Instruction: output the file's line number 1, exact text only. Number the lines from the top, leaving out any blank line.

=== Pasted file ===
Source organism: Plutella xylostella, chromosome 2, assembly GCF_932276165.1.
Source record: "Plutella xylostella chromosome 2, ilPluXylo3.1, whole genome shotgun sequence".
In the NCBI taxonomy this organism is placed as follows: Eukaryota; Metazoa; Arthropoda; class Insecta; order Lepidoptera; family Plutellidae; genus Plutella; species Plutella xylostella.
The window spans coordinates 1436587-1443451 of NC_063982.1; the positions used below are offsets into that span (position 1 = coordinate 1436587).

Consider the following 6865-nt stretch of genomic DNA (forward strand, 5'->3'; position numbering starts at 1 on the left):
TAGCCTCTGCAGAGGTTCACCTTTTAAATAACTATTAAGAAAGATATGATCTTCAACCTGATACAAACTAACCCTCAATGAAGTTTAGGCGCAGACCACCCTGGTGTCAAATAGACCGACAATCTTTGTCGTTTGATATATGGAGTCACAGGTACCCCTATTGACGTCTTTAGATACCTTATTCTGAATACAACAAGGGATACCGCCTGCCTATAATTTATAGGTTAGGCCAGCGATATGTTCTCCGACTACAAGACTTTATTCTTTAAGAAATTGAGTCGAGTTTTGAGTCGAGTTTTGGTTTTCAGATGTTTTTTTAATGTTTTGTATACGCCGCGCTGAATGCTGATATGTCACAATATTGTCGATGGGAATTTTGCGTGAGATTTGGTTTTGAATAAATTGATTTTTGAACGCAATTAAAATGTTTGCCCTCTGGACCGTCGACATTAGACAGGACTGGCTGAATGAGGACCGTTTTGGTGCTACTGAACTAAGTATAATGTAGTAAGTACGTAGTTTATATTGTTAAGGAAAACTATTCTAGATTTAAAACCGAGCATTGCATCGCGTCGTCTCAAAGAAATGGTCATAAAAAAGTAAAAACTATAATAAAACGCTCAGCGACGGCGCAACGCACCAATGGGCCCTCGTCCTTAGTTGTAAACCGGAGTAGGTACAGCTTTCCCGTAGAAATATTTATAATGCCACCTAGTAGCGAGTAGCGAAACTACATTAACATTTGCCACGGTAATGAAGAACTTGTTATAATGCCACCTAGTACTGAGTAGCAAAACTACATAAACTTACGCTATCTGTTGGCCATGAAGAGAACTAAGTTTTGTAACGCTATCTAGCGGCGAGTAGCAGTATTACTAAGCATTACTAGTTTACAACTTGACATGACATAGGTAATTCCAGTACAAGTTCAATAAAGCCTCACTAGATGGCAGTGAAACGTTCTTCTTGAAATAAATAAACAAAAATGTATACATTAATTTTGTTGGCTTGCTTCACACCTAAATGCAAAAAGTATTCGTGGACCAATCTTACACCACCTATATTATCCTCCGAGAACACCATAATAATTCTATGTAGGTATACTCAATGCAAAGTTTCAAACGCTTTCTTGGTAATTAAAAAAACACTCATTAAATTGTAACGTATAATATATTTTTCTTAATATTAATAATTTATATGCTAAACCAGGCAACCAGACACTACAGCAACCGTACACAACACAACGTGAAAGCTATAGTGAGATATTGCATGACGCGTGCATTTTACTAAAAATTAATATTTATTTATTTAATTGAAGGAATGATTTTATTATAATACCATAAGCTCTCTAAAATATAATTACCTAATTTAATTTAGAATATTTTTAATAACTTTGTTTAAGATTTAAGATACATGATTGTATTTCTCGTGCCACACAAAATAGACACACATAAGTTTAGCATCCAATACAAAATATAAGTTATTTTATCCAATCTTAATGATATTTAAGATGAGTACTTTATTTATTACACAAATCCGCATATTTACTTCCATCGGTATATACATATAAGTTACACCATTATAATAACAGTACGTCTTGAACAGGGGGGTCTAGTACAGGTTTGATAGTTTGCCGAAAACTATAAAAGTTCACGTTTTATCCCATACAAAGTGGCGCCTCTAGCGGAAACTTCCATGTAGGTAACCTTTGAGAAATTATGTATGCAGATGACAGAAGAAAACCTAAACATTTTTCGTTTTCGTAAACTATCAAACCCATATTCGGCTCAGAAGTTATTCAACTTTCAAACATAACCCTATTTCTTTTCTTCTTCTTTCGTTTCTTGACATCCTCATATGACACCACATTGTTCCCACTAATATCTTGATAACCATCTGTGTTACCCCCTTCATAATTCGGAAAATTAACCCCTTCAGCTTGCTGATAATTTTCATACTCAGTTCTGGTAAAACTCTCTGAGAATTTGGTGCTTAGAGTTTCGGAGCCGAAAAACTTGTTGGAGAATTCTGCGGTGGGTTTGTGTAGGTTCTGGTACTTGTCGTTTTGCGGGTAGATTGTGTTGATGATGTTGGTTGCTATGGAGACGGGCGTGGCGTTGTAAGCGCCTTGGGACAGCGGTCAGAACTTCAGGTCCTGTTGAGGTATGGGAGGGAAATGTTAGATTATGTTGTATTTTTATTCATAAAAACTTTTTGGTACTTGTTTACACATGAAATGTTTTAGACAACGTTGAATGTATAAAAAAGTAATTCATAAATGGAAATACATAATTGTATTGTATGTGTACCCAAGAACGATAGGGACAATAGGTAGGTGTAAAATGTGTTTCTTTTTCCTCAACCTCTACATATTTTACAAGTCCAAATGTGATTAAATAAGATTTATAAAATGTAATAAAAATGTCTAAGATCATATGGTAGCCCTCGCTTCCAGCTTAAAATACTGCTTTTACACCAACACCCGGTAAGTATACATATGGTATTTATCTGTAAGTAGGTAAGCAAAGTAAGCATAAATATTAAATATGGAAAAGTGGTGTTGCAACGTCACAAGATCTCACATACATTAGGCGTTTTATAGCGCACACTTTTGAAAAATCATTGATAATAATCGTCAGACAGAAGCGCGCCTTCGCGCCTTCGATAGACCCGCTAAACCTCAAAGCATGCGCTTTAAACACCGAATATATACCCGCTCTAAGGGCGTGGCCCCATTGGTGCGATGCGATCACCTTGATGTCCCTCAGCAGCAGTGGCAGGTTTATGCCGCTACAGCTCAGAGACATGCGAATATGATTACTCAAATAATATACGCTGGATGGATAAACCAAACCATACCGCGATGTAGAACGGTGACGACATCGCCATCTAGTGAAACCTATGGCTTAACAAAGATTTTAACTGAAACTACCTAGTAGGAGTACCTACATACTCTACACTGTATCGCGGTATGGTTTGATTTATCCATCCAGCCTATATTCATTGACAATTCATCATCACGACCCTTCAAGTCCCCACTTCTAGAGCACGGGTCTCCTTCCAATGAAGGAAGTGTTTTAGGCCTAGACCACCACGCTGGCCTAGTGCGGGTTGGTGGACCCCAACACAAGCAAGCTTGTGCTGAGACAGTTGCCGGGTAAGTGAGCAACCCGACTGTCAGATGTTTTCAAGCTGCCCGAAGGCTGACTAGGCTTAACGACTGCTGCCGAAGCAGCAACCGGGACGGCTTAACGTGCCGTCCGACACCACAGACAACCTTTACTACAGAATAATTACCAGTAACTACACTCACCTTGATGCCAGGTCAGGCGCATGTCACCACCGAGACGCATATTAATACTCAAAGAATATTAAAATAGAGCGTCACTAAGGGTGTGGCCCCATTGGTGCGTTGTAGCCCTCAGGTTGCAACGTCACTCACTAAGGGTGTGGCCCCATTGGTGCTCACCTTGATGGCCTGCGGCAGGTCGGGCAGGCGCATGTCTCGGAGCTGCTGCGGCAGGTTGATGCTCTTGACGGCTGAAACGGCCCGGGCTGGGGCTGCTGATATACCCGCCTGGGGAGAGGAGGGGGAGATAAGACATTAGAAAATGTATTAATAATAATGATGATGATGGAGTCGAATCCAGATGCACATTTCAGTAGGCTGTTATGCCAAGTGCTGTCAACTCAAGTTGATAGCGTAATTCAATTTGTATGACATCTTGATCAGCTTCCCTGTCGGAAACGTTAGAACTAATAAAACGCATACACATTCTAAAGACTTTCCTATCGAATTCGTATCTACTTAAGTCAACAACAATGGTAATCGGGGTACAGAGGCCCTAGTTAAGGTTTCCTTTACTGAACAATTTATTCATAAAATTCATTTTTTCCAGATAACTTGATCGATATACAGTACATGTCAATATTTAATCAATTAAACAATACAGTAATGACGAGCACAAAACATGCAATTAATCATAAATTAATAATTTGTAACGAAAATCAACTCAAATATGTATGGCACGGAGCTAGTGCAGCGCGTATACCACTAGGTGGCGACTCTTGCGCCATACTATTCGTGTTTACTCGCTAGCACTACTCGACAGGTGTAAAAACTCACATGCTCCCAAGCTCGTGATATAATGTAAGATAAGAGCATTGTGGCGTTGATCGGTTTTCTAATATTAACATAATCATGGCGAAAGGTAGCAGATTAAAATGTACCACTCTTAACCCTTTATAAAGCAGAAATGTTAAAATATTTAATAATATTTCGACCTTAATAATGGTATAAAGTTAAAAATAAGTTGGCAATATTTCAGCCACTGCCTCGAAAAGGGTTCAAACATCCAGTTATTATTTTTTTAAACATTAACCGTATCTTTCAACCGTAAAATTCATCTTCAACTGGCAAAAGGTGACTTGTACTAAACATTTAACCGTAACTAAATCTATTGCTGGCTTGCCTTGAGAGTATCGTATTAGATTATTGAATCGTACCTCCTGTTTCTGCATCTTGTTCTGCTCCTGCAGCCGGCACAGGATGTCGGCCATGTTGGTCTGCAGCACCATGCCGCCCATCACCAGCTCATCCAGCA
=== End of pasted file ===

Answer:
Source organism: Plutella xylostella, chromosome 2, assembly GCF_932276165.1.